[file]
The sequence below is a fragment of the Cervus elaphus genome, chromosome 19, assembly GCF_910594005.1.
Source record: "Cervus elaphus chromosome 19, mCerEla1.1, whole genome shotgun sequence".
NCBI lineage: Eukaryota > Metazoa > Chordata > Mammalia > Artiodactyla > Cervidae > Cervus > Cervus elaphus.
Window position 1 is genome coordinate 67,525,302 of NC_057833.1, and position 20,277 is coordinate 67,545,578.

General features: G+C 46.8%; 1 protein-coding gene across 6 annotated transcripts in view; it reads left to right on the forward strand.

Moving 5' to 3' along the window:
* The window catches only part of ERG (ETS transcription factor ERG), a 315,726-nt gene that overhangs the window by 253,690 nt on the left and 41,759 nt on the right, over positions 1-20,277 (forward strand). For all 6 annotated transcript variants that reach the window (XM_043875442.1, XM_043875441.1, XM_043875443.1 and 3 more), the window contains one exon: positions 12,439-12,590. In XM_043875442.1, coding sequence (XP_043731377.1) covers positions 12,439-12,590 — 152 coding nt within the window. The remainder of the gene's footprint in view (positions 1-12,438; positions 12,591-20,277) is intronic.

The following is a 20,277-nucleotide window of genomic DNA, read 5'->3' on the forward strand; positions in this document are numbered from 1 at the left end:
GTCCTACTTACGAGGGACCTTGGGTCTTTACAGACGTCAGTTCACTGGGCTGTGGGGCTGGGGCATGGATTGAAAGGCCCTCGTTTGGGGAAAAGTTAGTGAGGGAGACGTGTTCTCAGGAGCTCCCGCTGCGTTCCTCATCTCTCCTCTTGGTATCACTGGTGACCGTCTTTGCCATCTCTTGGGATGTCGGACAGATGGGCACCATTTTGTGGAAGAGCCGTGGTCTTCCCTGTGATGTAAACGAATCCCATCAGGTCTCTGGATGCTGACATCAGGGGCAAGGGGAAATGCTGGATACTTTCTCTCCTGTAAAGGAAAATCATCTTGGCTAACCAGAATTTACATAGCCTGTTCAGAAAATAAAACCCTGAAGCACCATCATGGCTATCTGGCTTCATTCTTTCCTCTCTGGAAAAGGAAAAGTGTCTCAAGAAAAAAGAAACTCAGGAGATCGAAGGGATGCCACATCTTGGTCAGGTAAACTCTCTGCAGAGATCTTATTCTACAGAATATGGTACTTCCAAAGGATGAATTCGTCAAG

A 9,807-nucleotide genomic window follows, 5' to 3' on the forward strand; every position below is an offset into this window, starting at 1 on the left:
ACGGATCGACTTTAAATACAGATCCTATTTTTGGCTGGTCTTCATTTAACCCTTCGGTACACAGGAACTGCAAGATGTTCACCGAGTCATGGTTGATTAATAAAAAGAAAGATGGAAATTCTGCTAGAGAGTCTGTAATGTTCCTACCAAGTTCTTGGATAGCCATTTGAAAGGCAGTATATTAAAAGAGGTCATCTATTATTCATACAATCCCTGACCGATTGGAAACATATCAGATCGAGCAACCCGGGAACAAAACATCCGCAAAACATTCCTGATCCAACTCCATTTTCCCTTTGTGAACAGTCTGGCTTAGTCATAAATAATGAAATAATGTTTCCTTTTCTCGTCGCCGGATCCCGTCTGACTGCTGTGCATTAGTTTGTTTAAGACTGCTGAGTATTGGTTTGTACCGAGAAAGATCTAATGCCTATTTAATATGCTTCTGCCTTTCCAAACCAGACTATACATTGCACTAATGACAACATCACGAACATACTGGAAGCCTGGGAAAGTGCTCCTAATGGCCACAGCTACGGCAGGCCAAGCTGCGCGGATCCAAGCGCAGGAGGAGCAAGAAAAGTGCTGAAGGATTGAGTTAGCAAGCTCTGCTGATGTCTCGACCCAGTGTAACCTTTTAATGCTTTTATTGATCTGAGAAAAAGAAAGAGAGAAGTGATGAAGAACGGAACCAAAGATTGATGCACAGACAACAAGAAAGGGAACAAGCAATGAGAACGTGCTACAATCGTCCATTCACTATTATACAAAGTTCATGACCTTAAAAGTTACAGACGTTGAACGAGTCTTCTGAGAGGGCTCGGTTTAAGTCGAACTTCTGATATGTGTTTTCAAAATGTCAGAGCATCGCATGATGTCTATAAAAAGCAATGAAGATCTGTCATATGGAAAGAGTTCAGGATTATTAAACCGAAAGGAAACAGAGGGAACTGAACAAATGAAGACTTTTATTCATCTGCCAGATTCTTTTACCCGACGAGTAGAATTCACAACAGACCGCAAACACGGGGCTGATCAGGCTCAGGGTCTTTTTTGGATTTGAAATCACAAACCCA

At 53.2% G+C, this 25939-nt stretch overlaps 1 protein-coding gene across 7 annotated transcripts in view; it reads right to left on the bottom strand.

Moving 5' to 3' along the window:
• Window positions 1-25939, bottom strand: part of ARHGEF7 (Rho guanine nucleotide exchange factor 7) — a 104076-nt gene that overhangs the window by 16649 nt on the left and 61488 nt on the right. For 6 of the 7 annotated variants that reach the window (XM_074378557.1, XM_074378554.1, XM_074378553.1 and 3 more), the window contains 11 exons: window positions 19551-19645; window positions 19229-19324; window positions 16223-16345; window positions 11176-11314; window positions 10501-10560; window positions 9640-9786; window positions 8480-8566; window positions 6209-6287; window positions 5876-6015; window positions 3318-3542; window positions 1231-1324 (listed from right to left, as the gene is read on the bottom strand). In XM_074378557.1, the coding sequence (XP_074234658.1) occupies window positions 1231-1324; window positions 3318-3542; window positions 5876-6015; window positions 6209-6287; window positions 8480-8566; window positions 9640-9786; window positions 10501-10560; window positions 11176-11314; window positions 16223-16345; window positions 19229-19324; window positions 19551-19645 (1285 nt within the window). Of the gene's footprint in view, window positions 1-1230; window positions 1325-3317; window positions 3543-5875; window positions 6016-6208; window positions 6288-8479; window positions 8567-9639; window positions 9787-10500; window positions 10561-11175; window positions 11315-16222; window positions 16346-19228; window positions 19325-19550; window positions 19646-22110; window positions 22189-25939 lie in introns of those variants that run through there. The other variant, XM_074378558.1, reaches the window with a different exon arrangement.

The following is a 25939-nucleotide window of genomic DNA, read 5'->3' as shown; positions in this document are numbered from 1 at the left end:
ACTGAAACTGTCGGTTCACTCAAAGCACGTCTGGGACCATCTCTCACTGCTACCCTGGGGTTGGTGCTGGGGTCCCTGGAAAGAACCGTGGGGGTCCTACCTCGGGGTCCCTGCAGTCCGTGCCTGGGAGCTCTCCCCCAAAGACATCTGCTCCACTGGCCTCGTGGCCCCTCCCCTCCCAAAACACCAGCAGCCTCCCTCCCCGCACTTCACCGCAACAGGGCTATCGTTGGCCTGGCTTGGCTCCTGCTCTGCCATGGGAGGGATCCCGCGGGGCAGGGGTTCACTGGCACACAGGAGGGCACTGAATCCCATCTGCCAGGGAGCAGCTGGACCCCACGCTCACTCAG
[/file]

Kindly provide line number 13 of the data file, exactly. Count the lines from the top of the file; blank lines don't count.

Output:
Moving 5' to 3' along the window: